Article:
A new report by Student Monitor indicates a continuous slump in spending on college textbooks and course materials in the United States.
The research firm conducted one-on-one, on-campus interviews with four-year, full-time undergraduates attending 93 colleges and universities.
During the fall semester of 2019, spending declined by 23 percent. College students spent $205 to buy or rent course materials, which is down from $265 for the 2018 fall term.
The declining trend started in 2015. From $691 in 2014, the current student spending on college course materials for 2018-2019 went down to $492.
“The ongoing decline in spending on course materials reflects the fact that students are taking full advantage of the new, cost-effective options that publishers have made available, including initiatives such as Inclusive Access, which provides students with course materials on the first day of class, often at a reduced cost,” the Association of American Publishers said in a release.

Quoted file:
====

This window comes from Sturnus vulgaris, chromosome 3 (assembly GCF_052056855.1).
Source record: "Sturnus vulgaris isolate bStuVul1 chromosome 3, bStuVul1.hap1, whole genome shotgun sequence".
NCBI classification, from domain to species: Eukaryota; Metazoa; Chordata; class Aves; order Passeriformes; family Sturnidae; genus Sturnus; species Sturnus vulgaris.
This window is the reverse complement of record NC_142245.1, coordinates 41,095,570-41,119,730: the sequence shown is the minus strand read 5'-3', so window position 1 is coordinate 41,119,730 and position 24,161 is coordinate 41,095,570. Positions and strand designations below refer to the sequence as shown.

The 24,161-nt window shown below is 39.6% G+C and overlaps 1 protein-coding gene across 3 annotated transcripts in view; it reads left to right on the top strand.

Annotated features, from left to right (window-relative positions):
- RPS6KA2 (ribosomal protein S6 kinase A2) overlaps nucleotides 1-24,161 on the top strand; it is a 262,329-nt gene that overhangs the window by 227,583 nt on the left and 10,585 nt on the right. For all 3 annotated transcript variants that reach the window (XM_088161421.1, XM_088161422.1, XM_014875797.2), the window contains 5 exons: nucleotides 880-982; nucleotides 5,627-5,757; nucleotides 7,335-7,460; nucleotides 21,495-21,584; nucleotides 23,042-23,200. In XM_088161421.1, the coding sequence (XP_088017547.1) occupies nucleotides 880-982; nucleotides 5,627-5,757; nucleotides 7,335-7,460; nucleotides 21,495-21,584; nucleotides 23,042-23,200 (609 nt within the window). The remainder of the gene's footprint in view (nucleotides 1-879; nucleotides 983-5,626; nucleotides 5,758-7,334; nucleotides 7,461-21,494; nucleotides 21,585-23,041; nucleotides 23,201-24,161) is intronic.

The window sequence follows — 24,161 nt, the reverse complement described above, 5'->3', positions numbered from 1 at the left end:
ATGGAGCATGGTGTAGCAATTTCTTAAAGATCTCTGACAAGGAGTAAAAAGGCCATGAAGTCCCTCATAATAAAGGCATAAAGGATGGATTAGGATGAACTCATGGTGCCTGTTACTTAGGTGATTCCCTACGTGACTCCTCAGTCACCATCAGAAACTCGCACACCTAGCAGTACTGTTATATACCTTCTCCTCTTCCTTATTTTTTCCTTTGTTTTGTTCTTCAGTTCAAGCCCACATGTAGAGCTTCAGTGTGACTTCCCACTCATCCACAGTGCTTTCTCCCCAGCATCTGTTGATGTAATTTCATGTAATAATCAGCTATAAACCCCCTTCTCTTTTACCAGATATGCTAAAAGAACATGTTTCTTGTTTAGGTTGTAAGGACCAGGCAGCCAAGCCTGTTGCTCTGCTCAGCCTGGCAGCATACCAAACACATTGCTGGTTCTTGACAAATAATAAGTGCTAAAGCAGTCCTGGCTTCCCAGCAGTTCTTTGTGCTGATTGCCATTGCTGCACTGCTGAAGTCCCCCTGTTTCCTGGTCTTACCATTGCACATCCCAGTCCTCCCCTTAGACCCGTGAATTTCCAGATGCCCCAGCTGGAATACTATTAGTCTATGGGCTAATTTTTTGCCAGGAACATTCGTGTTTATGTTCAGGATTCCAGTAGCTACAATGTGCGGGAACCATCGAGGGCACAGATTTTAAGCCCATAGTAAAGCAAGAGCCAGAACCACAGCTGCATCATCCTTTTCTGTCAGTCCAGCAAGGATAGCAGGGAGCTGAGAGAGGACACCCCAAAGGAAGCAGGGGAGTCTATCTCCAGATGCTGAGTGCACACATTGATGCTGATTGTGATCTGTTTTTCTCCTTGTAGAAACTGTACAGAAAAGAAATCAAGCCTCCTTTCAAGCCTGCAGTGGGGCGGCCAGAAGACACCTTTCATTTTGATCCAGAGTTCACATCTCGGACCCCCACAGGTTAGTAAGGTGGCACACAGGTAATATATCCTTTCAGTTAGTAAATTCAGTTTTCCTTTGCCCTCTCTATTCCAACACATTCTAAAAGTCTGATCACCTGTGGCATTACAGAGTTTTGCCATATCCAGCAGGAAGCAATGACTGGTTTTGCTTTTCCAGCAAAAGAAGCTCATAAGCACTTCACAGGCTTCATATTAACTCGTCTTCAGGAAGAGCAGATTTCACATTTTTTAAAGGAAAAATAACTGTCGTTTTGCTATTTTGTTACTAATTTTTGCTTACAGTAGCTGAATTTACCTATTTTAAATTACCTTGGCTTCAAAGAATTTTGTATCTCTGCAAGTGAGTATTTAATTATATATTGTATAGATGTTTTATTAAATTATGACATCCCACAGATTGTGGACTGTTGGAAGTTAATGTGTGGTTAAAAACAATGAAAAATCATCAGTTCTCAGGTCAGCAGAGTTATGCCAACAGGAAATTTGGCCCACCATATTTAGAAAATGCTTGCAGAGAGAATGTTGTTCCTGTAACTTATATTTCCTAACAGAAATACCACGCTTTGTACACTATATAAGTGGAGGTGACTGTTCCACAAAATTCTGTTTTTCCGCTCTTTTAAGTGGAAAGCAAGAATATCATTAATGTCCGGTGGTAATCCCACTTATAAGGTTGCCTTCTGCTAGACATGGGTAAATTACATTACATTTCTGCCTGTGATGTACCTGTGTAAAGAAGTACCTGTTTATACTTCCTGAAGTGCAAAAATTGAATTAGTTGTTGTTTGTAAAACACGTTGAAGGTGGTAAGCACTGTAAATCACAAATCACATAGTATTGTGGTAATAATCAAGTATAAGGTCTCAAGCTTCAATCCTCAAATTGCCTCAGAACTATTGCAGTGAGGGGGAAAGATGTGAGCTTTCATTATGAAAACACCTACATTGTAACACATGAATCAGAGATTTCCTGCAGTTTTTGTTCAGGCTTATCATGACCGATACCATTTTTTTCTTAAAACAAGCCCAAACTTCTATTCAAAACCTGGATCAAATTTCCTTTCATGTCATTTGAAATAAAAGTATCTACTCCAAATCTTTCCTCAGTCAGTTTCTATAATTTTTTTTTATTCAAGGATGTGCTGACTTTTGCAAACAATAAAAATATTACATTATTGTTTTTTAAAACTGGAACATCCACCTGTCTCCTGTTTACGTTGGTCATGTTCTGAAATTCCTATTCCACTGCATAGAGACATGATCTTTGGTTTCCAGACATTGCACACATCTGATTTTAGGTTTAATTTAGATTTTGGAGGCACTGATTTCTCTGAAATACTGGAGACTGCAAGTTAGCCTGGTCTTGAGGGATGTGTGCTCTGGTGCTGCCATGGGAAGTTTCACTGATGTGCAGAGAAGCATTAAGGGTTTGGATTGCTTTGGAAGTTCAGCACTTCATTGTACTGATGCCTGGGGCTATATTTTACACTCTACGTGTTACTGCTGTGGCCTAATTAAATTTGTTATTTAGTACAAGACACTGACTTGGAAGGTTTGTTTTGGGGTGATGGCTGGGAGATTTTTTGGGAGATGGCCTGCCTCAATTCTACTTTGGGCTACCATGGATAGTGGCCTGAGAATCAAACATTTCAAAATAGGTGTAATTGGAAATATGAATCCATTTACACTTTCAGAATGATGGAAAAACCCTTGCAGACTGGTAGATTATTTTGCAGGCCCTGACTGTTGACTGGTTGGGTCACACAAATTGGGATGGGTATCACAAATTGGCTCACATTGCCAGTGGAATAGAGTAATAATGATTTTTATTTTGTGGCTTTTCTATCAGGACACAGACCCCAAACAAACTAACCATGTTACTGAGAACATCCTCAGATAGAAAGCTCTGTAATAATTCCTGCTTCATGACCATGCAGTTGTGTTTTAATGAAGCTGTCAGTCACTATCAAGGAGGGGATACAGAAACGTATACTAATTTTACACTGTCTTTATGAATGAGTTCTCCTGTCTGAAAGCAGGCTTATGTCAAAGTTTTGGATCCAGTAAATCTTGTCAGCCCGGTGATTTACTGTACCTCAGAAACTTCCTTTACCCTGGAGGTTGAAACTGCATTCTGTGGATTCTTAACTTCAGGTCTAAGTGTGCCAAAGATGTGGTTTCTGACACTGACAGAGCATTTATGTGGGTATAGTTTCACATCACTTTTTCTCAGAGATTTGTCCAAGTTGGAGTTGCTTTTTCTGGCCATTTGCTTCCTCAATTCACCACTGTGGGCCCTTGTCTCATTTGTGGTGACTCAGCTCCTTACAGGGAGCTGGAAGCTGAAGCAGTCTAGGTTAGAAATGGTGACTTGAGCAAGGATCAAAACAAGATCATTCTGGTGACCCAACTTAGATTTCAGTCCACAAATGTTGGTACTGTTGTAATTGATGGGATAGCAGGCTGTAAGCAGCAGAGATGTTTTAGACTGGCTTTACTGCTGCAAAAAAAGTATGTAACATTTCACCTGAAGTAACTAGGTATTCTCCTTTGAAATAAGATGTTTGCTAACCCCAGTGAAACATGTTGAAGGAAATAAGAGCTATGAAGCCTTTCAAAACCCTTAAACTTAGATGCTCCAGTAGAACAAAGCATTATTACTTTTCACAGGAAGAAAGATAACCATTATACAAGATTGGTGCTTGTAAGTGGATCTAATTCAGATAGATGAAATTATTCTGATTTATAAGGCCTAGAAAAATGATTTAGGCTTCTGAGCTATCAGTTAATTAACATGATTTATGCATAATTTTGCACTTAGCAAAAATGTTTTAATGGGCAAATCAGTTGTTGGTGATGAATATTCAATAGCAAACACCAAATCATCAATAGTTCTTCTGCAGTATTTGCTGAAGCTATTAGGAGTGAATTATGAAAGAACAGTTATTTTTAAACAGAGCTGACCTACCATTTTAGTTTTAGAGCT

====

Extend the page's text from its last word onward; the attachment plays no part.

According to the Federal Register notice, textbook costs have seen a great surge in the past decade, with 88 percent rise in 2006-2016. The average cost increased to $1,263 for four-year college students and $1,458 for two–year schools in 2016-2017.
Recently, Rice University’s nonprofit publisher OpenStax and ten colleges and universities across the country collaborated to save millions of dollars on textbook and materials costs with the use of free learning materials available on OpenStax.